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Neglected tropical diseases (NTDs) are a major cause of death, disability, and economic hardship worldwide, particularly in low- and middle-income countries. While many of these diseases are targeted for control, elimination, or eradication by 2030, achieving those targets will be challenging due to disruptions to programmes related to the COVID-19 pandemic and differences in disease transmission across regions, which requires tailoring interventions to local settings.

Needle with a sample tag 'Leprosy'

This article was originally published on here.

In studies released today in Clinical Infectious Diseases, Professor Déirdre Hollingsworth from NDM's Big Data Institute and Centre for Global Health Research, along with colleagues from the Neglected Tropical Disease Modelling Consortium and public health experts, including from the World Health Organization (WHO), examine the adaptability of mathematical models of NTDs to local contexts.

Their research aims to better understand which interventions are needed to achieve the 2030 NTD targets, determine the best strategies for keeping NTDs under control after target achievement, and assess the costs associated with different options. This comprehensive approach provides insights into the current and future spread of various NTDs across multiple countries, facilitating improved control and elimination efforts.

Neglected tropical diseases (NTDs) are a group of 21 diseases and disease groups caused by a range of bacteria, fungi, parasites, viruses, and toxins, which together affect over 1 billion people globally – more than 1 in 8 people worldwide. This diverse set of diseases, which includes dengue, leprosy, rabies, leishmaniasis, parasitic worms and many others, is grouped together because they affect disadvantaged communities in tropical and subtropical areas, where they cause major health, economic and social problems, perpetuating cycles of poverty.  

Although resources dedicated to NTDs remain limited, the past decade has witnessed substantial progress in their control, elimination and eradication, driven first by the 2012–2020 road map for accelerating work to overcome the global impact of NTDs; followed by the 2021–2030 WHO road map, which sets out disease-specific targets and sets out key actions to achieve a world free of NTDs by 2030.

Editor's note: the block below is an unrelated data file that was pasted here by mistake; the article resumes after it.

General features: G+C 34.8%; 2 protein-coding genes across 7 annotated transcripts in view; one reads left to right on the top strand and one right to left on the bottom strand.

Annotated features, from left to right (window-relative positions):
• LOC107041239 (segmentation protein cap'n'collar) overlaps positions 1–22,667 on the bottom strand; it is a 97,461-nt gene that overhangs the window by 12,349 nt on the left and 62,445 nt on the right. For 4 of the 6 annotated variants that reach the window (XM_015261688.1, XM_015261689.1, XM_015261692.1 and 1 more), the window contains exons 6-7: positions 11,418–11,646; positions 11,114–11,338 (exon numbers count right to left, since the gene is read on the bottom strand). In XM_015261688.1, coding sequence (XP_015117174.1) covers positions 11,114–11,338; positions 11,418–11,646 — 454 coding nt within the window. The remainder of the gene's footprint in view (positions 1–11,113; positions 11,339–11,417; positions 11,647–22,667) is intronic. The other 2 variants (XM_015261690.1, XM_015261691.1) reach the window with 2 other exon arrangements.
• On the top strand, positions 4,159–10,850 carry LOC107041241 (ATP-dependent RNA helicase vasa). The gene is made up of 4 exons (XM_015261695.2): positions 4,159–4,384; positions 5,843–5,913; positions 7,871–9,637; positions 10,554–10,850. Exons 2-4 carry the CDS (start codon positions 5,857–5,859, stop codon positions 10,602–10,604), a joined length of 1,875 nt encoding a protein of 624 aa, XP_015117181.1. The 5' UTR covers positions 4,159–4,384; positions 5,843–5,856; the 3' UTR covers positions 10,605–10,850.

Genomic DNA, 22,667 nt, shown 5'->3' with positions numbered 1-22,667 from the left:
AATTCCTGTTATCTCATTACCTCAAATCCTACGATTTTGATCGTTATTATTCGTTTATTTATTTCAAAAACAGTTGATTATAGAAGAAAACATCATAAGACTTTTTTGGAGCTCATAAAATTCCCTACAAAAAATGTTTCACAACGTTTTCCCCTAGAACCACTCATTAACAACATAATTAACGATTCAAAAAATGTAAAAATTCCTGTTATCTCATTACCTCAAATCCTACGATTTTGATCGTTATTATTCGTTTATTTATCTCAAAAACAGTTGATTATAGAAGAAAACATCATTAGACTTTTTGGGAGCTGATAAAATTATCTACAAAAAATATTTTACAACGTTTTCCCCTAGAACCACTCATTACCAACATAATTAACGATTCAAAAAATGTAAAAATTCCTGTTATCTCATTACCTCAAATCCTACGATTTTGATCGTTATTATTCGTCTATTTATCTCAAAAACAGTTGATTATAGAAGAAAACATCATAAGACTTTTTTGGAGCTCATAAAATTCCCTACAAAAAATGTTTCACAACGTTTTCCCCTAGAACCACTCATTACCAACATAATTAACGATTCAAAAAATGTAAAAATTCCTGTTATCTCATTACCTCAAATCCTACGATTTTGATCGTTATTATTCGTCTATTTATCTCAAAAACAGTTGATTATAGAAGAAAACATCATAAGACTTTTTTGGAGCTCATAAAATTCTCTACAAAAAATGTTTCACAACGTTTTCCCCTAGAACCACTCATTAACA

For example, 50 countries have now successfully eliminated at least one NTD, and the number of people requiring NTD interventions decreased by 600 million between 2010 and 2020. Accurate, context-specific information is crucial for shaping policy decisions at both national and subnational levels for NTD programmes.  

How to achieve the 2030 targets

Models can be used to evaluate if programmes are on track and explore how to accelerate progress. For example, models can estimate the likely impact of expanding treatment to new groups or deploying new interventions such as new drugs. One study illustrates how expanding preventative mass drug administration (MDA) campaigns against schistosomiasis from school aged children to other groups (including pre-school aged children, women of reproductive age and adults) can shorten programme duration. Another study forecasts how trachoma and lymphatic filariasis infection numbers are likely to change across sub-Saharan African countries, identifying specific districts that are likely to require better treatment campaigns to meet 2030 targets.  

What to do once targets are achieved

The success of some control programmes means that there is a need to plan the next stages, focusing on eliminating the last few hotspots of disease, designing surveillance strategies to ensure the long-term sustainability of NTD programmes and avoid disease resurgence. Models offer insights for designing optimal strategies post-intervention cessation and for monitoring disease elimination. For example, one study looking at lymphatic filariasis in India found that using a single survey of ongoing transmission one year after the last MDA round provides limited information on whether transmission has been stopped, whereas including two additional surveys provides much more accurate information on whether disease will eventually reappear. 

Understanding costs

The costs related to continuing treatments, monitoring and surveillance need to be balanced with the benefits of maintaining NTDs under control and avoiding resurgence. Models can help inform decision making, by better incorporating economic parameters. For example, in the case of onchocerciasis, there are ongoing concerns that annual MDA using the current drug Ivermectin may not lead to disease elimination in all endemic areas, which has led to studies on the utility of alternative drugs, particularly Moxidectin. An updated economic assessment of Moxidectin vs Ivermectin suggests that Moxidectin-based strategies could not only accelerate progress towards elimination of onchocerciasis transmission but are also likely to reduce programmatic delivery costs.

Deirdre Hollingsworth, Professor of Infectious Disease Epidemiology, Big Data Institute and Centre for Global Health Research at the University of Oxford and leader of the NTD Modelling Consortium said, “These studies illustrate the value of collaborative research between infectious disease experts, modelers and policymakers in supporting policies on interventions and surveillance strategies and to better understand the dynamic impact of new drugs, vaccines or diagnostics.

We hope that these studies will support progress towards the control and elimination of neglected tropical diseases by proving analyses which support endemic country policymakers in achieving their goals where these diseases continue to be responsible for disability and economic hardship in the most vulnerable communities."

Read the full supplement

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